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Constitution Sample for Student Organizations

A Constitution contains the fundamental principles that govern an organization’s operation. The development of a
Constitution will serve to clarify your purpose and delineate your basic operating structure. It will allow members and
potential members to have a better understanding of what the organization is about.


Section 1. The name of this organization shall be:

Section 2. This section should explain what the organization hopes to do for it’s members and the
university community. (Example – the purpose of this organization shall be to provide
educational activities for its members.)


Section 1. This section should state that any MSU student may be a member. Some organizations are
also open to non-MSU students. In addition, because MSU is an equal opportunity, affirmative
action, and public institution that values diversity, student groups wanting to be recognized by
the University, must be non-discriminatory. The constitution must state that the organization
will not discriminate on the basis of age, color, gender, gender identity, disability status,
height, marital status, national origin, political persuasion, race, religion, sexual
orientation, veteran status, or weight. Also, only MSU students may be officers and/or
voting members.

Section 2. This section should explain how a person becomes a member, and how a person remains a
member in good standing. (Example – a person remains in good standing by obeying the rules
of the group written in the constitution.)


Section 1. This section should explain the titles and terms of each office. (Example - the President shall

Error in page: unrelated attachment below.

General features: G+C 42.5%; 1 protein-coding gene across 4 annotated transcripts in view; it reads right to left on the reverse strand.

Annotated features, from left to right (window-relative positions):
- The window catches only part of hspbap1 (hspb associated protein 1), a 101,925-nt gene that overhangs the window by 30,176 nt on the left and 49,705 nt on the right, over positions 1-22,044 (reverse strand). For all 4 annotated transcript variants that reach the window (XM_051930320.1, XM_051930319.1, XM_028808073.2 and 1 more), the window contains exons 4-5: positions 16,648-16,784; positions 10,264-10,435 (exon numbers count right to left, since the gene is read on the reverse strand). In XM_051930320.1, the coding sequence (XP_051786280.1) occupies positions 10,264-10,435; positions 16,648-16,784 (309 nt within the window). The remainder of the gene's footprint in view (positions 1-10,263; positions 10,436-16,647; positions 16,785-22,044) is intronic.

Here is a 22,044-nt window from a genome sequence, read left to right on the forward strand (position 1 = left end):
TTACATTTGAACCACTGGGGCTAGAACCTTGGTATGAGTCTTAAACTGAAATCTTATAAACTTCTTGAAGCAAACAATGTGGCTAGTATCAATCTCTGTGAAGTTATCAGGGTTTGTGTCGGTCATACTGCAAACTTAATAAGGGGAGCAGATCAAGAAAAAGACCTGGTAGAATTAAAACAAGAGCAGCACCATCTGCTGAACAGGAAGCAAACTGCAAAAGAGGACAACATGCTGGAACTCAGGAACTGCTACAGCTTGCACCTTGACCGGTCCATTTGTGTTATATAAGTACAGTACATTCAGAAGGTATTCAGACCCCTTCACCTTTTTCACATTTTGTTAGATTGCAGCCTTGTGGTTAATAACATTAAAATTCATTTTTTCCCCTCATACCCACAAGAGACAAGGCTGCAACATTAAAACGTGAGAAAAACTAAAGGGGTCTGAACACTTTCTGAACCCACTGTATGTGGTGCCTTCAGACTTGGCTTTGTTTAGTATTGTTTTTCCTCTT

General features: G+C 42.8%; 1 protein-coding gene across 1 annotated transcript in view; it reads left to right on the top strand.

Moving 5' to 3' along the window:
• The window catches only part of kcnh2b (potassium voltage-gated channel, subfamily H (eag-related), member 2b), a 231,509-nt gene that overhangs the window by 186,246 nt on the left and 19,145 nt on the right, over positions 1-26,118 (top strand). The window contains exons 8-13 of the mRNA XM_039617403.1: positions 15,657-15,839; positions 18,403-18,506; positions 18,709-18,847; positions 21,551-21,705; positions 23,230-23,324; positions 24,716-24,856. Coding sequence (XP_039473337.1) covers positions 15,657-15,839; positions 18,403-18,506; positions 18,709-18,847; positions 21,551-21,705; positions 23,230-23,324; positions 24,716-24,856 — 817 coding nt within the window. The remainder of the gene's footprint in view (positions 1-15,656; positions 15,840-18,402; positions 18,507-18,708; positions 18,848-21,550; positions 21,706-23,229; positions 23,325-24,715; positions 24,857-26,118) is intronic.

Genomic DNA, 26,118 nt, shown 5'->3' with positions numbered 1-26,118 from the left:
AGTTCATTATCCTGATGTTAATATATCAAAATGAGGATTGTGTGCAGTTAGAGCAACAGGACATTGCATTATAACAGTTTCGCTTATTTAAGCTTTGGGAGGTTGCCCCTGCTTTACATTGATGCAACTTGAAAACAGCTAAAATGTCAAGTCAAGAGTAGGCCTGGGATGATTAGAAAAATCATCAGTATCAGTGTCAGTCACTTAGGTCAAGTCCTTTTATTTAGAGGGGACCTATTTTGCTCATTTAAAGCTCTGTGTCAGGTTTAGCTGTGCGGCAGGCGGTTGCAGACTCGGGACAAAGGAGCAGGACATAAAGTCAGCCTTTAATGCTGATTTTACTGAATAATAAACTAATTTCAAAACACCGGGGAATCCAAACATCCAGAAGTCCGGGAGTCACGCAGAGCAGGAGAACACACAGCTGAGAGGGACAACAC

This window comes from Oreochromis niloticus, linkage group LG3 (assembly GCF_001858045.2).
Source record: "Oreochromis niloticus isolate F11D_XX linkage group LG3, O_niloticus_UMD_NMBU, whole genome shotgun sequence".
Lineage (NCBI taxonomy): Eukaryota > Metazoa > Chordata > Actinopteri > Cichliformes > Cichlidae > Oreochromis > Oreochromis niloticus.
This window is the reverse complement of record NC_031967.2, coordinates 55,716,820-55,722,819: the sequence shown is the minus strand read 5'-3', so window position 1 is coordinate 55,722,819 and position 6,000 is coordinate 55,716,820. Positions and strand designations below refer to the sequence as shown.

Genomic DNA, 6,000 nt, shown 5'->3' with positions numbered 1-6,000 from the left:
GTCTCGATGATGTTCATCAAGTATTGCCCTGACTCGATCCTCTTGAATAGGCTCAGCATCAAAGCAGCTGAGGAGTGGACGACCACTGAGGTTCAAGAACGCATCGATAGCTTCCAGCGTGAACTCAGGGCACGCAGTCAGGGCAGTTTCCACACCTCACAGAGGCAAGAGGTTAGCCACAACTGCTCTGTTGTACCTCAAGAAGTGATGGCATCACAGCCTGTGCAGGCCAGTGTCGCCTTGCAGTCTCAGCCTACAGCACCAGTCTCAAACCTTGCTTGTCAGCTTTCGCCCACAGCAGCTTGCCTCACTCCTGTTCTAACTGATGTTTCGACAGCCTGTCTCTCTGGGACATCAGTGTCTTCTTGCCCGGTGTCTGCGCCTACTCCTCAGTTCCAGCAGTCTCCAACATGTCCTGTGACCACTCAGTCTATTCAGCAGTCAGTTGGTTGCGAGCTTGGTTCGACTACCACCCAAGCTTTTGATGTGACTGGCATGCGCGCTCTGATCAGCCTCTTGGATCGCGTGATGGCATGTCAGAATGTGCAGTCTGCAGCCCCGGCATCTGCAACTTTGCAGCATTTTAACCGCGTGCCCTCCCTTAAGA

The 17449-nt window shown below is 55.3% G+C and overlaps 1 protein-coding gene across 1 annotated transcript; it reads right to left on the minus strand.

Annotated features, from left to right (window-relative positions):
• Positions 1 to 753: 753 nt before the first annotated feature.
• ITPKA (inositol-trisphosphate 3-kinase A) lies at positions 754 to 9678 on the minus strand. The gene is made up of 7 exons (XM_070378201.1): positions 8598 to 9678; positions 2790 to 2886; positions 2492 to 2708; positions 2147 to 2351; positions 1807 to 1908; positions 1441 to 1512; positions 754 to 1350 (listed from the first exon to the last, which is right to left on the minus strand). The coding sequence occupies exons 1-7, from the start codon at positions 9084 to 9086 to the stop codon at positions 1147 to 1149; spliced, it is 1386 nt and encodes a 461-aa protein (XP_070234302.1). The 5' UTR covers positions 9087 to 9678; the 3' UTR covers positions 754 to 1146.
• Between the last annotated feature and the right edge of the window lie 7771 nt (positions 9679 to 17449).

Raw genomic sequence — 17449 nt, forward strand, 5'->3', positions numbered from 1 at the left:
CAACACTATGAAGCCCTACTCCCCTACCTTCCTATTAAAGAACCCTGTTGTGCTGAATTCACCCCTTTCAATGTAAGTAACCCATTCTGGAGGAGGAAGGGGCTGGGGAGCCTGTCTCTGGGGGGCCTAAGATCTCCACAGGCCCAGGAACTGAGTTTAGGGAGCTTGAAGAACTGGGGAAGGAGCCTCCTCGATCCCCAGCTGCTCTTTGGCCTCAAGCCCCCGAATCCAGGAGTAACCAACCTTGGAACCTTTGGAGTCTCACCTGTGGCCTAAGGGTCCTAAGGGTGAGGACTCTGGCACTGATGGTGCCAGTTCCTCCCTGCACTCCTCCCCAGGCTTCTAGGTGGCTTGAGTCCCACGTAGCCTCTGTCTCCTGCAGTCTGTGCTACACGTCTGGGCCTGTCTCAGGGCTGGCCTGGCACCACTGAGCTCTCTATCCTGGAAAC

serve for one year from April 1 to March 31.)

Section 2. This section should detail how officers are nominated and elected. (Example - only members in
good standing may nominate, be nominated and vote; elections shall be by secret ballot and
require a simple majority of members present.)

Section 3. This section should describe the duties of each officer. (Example - the President shall have the
following duties; to convene and preside at all meetings, etc.)

Section 4. This section should contain a brief statement on how and why an officer may be removed.
(Example - an officer failing to maintain membership in good standing, may be removed at any
meeting by vote of the general membership.)


Section 1. This section should cover time, place, and frequency of meetings and what constitutes quorum.

Section 2. This section should cover rules of order (Example - parliamentary procedure, Robert’s Rules,
etc.) or whatever meeting style is used.

Section 3. This section should contain the names and functions of any and all existing committees.
Typical committees are membership, promotion and financial. (Example – the Executive
Committee shall consist of all executive officers and chairpersons, and shall perform the
following duties: review and approve the expenditure of all funds, etc.)

Section 1. This section should state who proposes amendments.

Section 2. This section should explain how amendments are made.

Section 3. This section should explain how amendments are approved.

If your organization needs assistance in writing a constitution, contact the Student Life staff at the Student Life Center, 101
Student Services Building, 355-8286
Updated August, 2007